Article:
I should go back to my bedchamber, I thought. Not to hide as much as to settle myself back into what I considered my proper role as a governess. Truly, going from laundress to walking in the garden and eating dinner with the master of Trevelyan Hill was more than I felt ready to swallow. Though it was somewhat comforting that Benedict didn’t consider me to be a beggar off the streets, there was no way to hide the fact that I did not belong.
Yet complying with his demand that I give him my impressions of his sons was part of my job, and I could not deny his request. “The garden is fine,” I said.
He motioned for me to precede him across the entryway and out the rear door to the garden. “This way, then.”
As I passed him, the awareness of his presence behind me penetrated every nuance of my being—his size, his heat, the surety of his step. Even the power of his gaze upon me affected me. He was a large man, and never in my life had I felt more of a woman than I did in his company.
Unfortunately, the garden by day with his sons was not the same garden by evening with the man himself. The shadows beyond the angel fountain were darker, the breeze from the bay more invigorating, and the scent of the flowers sweeter.
I slowed my step, not wanting to trespass into the more intimate shadows near the edges of the garden. He adjusted his step to mine; the gentlemanly consideration only made me more aware of him beside me, and I had to force myself to focus on my purpose in being in the garden with him. “What about your sons do you wish to know?”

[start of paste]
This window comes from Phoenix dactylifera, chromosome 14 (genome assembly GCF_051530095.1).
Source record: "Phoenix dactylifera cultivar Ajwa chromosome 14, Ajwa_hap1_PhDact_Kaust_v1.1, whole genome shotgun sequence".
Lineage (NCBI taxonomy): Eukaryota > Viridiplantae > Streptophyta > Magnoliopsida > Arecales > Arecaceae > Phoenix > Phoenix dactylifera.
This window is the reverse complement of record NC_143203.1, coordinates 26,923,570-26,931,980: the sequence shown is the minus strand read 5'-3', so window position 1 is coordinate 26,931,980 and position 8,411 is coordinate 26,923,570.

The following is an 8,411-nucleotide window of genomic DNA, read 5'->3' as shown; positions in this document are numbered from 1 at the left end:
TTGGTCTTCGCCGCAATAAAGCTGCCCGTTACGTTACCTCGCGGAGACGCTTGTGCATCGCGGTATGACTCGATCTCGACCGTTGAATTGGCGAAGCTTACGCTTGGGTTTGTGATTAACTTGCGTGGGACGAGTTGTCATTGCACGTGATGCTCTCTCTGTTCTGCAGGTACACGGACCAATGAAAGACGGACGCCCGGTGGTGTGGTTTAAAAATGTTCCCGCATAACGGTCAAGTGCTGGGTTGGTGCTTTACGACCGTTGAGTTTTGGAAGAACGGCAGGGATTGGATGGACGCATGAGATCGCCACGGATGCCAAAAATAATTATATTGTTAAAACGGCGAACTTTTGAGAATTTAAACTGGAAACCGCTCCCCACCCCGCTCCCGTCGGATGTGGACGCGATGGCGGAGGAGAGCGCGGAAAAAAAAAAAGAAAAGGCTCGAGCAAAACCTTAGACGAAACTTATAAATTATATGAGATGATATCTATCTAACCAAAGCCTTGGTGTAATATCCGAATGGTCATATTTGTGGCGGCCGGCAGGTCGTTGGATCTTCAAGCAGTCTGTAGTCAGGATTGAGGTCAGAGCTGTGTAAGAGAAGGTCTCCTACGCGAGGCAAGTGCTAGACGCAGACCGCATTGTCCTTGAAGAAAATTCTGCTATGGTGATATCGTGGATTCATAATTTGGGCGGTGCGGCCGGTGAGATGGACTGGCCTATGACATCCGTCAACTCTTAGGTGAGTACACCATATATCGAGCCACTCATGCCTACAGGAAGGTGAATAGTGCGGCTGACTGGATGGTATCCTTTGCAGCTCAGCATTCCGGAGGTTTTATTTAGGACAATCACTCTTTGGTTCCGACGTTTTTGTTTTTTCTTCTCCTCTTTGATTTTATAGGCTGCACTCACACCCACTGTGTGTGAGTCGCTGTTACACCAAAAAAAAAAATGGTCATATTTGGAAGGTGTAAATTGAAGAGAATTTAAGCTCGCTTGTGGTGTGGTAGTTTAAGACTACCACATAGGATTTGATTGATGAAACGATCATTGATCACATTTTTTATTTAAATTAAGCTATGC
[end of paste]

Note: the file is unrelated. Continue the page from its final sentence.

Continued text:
“As I said. Your impression of them, but first I must mention that Dobbs said—”
My back stiffened. “I apologized to him for that. I will not let it happen again.”
He caught my elbow, forcing me to stop and face him. His eyes were too black, as if they held too many secrets to ever lighten with a smile. The sharp angles of his features that I’d taken so close a note of the day before imprinted themselves again into my mind, only deeper and subtly different this time. The Roman nose and conquering chin were the same, but in the dimmer light his lips appeared softer, as did his manner.
A ruffling breeze from the bay played with his raven hair and lent him an air of rakish vulnerability that I didn’t want to see, for it made him even more attractive. His fingers upon my arm were warm, so very warm through the fabric of my dress that I knew they’d burn were he to touch my skin directly. A wonderfully pleasurable burn, I thought, remembering the feel of his hands upon my person from this morning. I shut my eyes.
“I’m curious, Miss Lovell. What exactly are you apologizing for?” He released my arm, but the heat of his touch lingered. The urge to touch him, to see if I affected him the way he affected me, washed over me.
My eyes popped open, and I clenched the skirt of my dress with my hands. What had I been apologizing for? The children. I had to clear my throat to find my voice. “Yes, well, for the children running up to the school room for their lessons. Mr. Dobbs has already called me to the carpet for their boisterous manner.”
Benedict Trevelyan’s lips twitched, but just as before, the hint of humor never reached his eyes. “As I was about to say, Dobbs informed me that both Justin and Robert were calmer today than they have been in quite some time”
Blinking, I registered that Dobbs had actually uttered something decent about my care of the children. “I am sure the calmness was due to the fact that they had new things to learn and think about today. Both Master Justin and Master Robert are bright children who very much want approval, but I sense they have unresolved hurts that cause them to lash out with their emotions. They need direction, encouragement, understanding, and the sense that they are loved. Once those needs are met, I believe some of their unruliness will subside.”
“Only some?” He lifted his brow, emphasizing he’d hoped for more.